North Attleborough Massachusetts, 1890
North Attleborough is a prosperous farming and manufacturing town forming: the northeast angle of Bristol County. A branch road four miles in length connects North Attleborough -- the northern village, -- with Attleborough station, 32 miles from Boston, on the Providence Division of the Old Colony Railroad. The other stations are Farmers and Falls Village. An electric street railway also connects with Attleborough. The post-offices are North Attleborough and Attleborough Falls.
The town is bounded on the north by Wrentham, east by Mansfield, south by Attleborough, and west by Cumberland in Rhode Island. The assessed area is 9,967 acres; of which about one third is forest, consisting of oak, maple, chestnut and elm. The southeastern section is quite level; with some undulations, which continue through the northwest section, rising into frequent hills of little elevation. At the centre, south and northeast are ponds, --Whitings, Falls, Freeman and Bungay Reservoir. Their area is respectively, 40, 65, 8 and 100 acres. Ten Mile River, connecting the central ponds, furnishes several mill powers, and flows southeast through Attleborough, and finally into Providence Bay. The formative rock is carboniferous, and the soil is generally clayey. The wood and poultry products are large, and strawberries are much cultivated.
The leading occupation of the people is the manufacture of jewelry. The largest establishments are the E. J. Richards and Company jewelry factories, the H. N. Dagget braid mill and jewelry factory, and H. M. Whitney and Company's establishment, making jewelry and silver-ware. These employ altogether about 1,200 persons. There are other smaller establishments making jewelry and the minor articles of manufacturing towns. The North Attleborough National Bank has a capital of $150,000; and the savings bank, at the close of last year, carried deposits to the amount of $832,922. The number of dwellings taxed in 1888 was 1,111; the number of legal voters was 2,012 and the population about 8,700. The valuation in 1888 was $3,572,264; with a tax-rate of $13 on $1,000.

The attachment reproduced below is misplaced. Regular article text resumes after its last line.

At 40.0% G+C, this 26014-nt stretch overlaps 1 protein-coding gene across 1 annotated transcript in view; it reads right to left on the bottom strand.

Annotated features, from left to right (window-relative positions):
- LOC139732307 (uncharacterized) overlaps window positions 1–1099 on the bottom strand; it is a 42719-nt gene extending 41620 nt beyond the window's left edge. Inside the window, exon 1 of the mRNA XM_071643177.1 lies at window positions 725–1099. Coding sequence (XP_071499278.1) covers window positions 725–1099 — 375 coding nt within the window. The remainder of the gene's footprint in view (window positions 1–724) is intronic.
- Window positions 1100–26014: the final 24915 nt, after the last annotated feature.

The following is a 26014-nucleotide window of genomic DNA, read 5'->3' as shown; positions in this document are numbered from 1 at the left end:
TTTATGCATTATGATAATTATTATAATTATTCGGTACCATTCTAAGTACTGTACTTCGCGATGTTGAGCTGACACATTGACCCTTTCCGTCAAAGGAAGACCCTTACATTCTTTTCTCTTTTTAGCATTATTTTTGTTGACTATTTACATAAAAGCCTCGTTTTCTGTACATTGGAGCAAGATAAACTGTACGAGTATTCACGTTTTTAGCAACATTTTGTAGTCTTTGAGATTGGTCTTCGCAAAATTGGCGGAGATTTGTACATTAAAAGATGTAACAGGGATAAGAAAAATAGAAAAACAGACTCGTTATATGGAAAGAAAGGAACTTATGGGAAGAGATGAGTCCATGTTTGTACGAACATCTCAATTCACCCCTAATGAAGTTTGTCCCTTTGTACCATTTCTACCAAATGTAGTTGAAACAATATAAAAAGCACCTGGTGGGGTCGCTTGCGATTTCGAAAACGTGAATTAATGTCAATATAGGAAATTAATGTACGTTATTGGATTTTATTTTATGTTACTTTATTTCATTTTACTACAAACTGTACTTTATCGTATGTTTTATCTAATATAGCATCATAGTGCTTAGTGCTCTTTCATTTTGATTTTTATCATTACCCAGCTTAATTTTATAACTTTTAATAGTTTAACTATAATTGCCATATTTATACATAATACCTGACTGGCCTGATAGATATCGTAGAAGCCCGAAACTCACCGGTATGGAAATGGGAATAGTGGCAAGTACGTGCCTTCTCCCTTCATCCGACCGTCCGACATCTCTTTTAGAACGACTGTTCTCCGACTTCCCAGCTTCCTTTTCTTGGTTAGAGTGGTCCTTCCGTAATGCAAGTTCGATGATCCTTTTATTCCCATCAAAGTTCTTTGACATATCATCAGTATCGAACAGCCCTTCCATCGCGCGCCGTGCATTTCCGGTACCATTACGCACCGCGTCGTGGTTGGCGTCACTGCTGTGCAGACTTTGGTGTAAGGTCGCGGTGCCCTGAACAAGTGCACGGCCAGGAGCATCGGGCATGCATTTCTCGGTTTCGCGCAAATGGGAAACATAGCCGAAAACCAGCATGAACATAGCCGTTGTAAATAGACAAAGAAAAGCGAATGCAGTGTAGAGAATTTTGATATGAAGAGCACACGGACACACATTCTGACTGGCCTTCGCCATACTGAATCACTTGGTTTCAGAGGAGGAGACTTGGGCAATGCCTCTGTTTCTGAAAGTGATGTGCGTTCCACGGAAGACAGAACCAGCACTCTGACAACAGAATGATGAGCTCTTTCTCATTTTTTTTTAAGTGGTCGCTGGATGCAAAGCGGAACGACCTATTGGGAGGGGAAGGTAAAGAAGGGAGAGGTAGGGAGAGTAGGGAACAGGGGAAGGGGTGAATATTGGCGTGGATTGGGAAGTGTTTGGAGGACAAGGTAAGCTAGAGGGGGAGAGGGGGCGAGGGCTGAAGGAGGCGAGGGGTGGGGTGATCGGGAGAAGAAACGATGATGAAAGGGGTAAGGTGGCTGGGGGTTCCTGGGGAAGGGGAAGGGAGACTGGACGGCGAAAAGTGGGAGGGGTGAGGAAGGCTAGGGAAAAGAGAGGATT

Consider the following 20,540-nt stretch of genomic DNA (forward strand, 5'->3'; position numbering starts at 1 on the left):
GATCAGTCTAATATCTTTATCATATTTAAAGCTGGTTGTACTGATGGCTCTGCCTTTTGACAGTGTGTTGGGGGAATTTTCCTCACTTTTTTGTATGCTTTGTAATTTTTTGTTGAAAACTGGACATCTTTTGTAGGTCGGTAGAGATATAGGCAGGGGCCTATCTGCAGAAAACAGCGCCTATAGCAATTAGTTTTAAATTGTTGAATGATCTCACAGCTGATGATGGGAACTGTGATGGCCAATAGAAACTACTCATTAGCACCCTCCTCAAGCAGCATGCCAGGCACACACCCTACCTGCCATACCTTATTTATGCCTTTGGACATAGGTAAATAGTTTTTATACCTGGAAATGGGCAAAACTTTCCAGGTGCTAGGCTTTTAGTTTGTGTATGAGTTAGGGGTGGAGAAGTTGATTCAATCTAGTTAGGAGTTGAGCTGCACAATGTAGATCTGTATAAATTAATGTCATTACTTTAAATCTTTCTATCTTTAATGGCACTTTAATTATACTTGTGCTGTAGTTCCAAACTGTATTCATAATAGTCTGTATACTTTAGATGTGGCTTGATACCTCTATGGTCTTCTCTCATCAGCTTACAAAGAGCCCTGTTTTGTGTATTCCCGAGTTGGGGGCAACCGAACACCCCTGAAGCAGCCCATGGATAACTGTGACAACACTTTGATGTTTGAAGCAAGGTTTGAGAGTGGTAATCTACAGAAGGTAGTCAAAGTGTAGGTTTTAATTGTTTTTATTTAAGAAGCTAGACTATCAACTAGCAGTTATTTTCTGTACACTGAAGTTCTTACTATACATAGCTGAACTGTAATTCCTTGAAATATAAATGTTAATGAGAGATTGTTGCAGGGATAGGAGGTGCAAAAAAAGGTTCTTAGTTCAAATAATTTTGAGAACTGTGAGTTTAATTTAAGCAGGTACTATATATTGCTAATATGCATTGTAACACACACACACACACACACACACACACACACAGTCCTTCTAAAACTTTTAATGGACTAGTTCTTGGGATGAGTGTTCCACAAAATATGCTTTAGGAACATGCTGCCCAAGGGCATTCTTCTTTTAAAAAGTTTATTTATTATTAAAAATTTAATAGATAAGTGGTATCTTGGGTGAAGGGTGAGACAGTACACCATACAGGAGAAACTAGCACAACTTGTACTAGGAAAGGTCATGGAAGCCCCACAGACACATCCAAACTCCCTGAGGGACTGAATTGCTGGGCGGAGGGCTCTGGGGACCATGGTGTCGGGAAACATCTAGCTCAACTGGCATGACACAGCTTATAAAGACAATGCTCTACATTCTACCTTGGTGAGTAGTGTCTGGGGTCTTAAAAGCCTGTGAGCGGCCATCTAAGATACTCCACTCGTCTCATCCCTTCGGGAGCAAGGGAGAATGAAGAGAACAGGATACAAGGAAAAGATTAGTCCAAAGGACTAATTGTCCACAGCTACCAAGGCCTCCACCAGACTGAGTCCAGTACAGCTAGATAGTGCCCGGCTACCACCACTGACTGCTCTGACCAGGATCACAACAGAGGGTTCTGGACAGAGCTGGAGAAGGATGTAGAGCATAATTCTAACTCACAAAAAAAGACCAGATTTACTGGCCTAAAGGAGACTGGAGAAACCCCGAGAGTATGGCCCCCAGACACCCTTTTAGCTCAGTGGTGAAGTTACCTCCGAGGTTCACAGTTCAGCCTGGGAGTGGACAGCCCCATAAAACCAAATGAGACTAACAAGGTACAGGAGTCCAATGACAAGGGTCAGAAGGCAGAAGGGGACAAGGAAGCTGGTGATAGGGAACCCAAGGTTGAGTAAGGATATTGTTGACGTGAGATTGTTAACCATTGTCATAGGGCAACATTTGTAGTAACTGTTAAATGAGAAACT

The schools are graded, and there is a growing public library. The " Chronicle," published here weekly, is independent in politics, and has a good circulation. The Baptists, Universalists, Methodists, Episcopalians, Congregationalists and Roman Catholics each have a church edifice here; and there is also the Immanuel Church Mission. The villages are remarkable for their neat appearance. The streets are kept in excellent order; and many are ornamented with elms, some of which have been growing in their places a hundred years.
This town was formerly the north part of Attleborough, and was set off and incorporated on June 14, 1887. Some early history may be found in the article relating to the present town.
pp. 511-512 in Nason and Varney's Massachusetts Gazetteer, 1890